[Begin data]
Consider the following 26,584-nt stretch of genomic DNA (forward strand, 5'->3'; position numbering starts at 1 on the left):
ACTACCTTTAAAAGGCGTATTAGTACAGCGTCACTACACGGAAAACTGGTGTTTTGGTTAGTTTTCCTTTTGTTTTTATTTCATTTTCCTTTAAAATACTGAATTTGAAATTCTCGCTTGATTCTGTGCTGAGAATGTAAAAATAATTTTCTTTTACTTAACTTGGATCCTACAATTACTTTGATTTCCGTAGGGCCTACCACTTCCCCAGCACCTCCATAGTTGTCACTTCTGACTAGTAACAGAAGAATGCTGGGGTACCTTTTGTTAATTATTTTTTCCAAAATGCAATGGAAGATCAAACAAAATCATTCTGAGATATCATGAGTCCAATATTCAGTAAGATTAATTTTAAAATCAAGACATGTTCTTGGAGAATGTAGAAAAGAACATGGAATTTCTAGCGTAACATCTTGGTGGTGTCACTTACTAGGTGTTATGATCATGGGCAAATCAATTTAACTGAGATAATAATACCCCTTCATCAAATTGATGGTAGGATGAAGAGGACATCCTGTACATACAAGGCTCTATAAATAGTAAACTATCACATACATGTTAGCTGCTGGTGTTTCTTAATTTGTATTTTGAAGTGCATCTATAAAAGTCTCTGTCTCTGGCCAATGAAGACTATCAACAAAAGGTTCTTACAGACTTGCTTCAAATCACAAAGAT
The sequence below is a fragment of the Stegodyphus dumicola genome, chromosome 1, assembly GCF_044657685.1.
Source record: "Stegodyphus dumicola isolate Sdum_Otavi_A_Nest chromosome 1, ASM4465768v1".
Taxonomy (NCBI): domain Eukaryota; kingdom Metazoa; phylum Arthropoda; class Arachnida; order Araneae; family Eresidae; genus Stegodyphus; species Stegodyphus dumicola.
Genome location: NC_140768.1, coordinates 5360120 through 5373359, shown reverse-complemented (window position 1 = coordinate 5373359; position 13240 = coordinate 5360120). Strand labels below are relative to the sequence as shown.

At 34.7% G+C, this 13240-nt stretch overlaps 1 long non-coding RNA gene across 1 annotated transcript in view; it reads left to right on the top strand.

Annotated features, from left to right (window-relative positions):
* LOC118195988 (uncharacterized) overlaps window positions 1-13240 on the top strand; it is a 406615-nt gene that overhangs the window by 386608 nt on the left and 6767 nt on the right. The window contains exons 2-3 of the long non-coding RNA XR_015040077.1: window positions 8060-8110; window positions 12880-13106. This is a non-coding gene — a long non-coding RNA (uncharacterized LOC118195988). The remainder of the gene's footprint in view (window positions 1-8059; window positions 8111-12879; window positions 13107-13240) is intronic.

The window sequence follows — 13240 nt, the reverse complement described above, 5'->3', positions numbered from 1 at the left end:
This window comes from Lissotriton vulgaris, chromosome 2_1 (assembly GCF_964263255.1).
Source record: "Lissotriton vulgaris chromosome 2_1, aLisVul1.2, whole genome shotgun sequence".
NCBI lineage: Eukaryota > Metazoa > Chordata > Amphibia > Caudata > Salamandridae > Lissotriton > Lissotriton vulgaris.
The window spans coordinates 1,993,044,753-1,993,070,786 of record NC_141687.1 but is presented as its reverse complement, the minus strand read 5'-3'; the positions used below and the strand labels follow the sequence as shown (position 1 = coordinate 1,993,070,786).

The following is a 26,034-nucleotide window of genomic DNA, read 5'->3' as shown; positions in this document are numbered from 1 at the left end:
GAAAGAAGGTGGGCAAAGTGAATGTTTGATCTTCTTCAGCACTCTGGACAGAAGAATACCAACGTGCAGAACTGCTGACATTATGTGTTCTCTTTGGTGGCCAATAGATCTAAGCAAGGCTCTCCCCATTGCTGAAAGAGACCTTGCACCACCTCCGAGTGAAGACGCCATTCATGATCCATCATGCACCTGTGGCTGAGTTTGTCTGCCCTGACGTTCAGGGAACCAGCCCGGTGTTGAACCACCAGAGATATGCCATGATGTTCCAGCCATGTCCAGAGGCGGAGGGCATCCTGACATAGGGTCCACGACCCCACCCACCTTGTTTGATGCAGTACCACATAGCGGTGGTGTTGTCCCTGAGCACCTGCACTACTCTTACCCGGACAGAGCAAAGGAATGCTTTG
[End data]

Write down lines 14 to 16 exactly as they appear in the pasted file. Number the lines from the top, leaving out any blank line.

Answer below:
The window spans coordinates 1,993,044,753-1,993,070,786 of record NC_141687.1 but is presented as its reverse complement, the minus strand read 5'-3'; the positions used below and the strand labels follow the sequence as shown (position 1 = coordinate 1,993,070,786).

The following is a 26,034-nucleotide window of genomic DNA, read 5'->3' as shown; positions in this document are numbered from 1 at the left end:
GAAAGAAGGTGGGCAAAGTGAATGTTTGATCTTCTTCAGCACTCTGGACAGAAGAATACCAACGTGCAGAACTGCTGACATTATGTGTTCTCTTTGGTGGCCAATAGATCTAAGCAAGGCTCTCCCCATTGCTGAAAGAGACCTTGCACCACCTCCGAGTGAAGACGCCATTCATGATCCATCATGCACCTGTGGCTGAGTTTGTCTGCCCTGACGTTCAGGGAACCAGCCCGGTGTTGAACCACCAGAGATATGCCATGATGTTCCAGCCATGTCCAGAGGCGGAGGGCATCCTGACATAGGGTCCACGACCCCACCCACCTTGTTTGATGCAGTACCACATAGCGGTGGTGTTGTCCCTGAGCACCTGCACTACTCTTACCCGGACAGAGCAAAGGAATGCTTTG